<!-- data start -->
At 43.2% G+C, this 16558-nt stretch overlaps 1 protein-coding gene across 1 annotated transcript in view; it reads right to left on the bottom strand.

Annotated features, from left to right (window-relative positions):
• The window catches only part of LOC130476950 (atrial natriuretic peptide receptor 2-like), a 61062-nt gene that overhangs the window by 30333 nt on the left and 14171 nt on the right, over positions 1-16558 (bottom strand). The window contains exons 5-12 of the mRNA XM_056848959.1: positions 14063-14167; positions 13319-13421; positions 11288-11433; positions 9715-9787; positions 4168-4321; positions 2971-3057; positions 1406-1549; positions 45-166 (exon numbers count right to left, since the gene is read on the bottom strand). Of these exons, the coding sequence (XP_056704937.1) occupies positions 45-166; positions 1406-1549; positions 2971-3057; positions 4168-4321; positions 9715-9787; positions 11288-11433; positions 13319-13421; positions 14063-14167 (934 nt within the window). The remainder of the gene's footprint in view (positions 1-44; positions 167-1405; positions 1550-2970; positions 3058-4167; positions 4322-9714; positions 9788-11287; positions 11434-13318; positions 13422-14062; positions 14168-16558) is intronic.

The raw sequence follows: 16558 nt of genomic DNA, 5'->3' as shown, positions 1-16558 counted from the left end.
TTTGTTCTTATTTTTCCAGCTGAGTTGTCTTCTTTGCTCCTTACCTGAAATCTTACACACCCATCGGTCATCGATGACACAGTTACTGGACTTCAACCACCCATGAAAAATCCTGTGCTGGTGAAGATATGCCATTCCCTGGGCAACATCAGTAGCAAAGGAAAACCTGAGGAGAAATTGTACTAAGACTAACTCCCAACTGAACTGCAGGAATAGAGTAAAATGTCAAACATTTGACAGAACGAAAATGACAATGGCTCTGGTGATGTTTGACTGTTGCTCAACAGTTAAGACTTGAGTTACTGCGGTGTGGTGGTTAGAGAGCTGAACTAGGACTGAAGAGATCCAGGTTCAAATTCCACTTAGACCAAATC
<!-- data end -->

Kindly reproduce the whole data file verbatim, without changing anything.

At 43.2% G+C, this 16558-nt stretch overlaps 1 protein-coding gene across 1 annotated transcript in view; it reads right to left on the bottom strand.

Annotated features, from left to right (window-relative positions):
• The window catches only part of LOC130476950 (atrial natriuretic peptide receptor 2-like), a 61062-nt gene that overhangs the window by 30333 nt on the left and 14171 nt on the right, over positions 1-16558 (bottom strand). The window contains exons 5-12 of the mRNA XM_056848959.1: positions 14063-14167; positions 13319-13421; positions 11288-11433; positions 9715-9787; positions 4168-4321; positions 2971-3057; positions 1406-1549; positions 45-166 (exon numbers count right to left, since the gene is read on the bottom strand). Of these exons, the coding sequence (XP_056704937.1) occupies positions 45-166; positions 1406-1549; positions 2971-3057; positions 4168-4321; positions 9715-9787; positions 11288-11433; positions 13319-13421; positions 14063-14167 (934 nt within the window). The remainder of the gene's footprint in view (positions 1-44; positions 167-1405; positions 1550-2970; positions 3058-4167; positions 4322-9714; positions 9788-11287; positions 11434-13318; positions 13422-14062; positions 14168-16558) is intronic.

The raw sequence follows: 16558 nt of genomic DNA, 5'->3' as shown, positions 1-16558 counted from the left end.
TTTGTTCTTATTTTTCCAGCTGAGTTGTCTTCTTTGCTCCTTACCTGAAATCTTACACACCCATCGGTCATCGATGACACAGTTACTGGACTTCAACCACCCATGAAAAATCCTGTGCTGGTGAAGATATGCCATTCCCTGGGCAACATCAGTAGCAAAGGAAAACCTGAGGAGAAATTGTACTAAGACTAACTCCCAACTGAACTGCAGGAATAGAGTAAAATGTCAAACATTTGACAGAACGAAAATGACAATGGCTCTGGTGATGTTTGACTGTTGCTCAACAGTTAAGACTTGAGTTACTGCGGTGTGGTGGTTAGAGAGCTGAACTAGGACTGAAGAGATCCAGGTTCAAATTCCACTTAGACCAAATC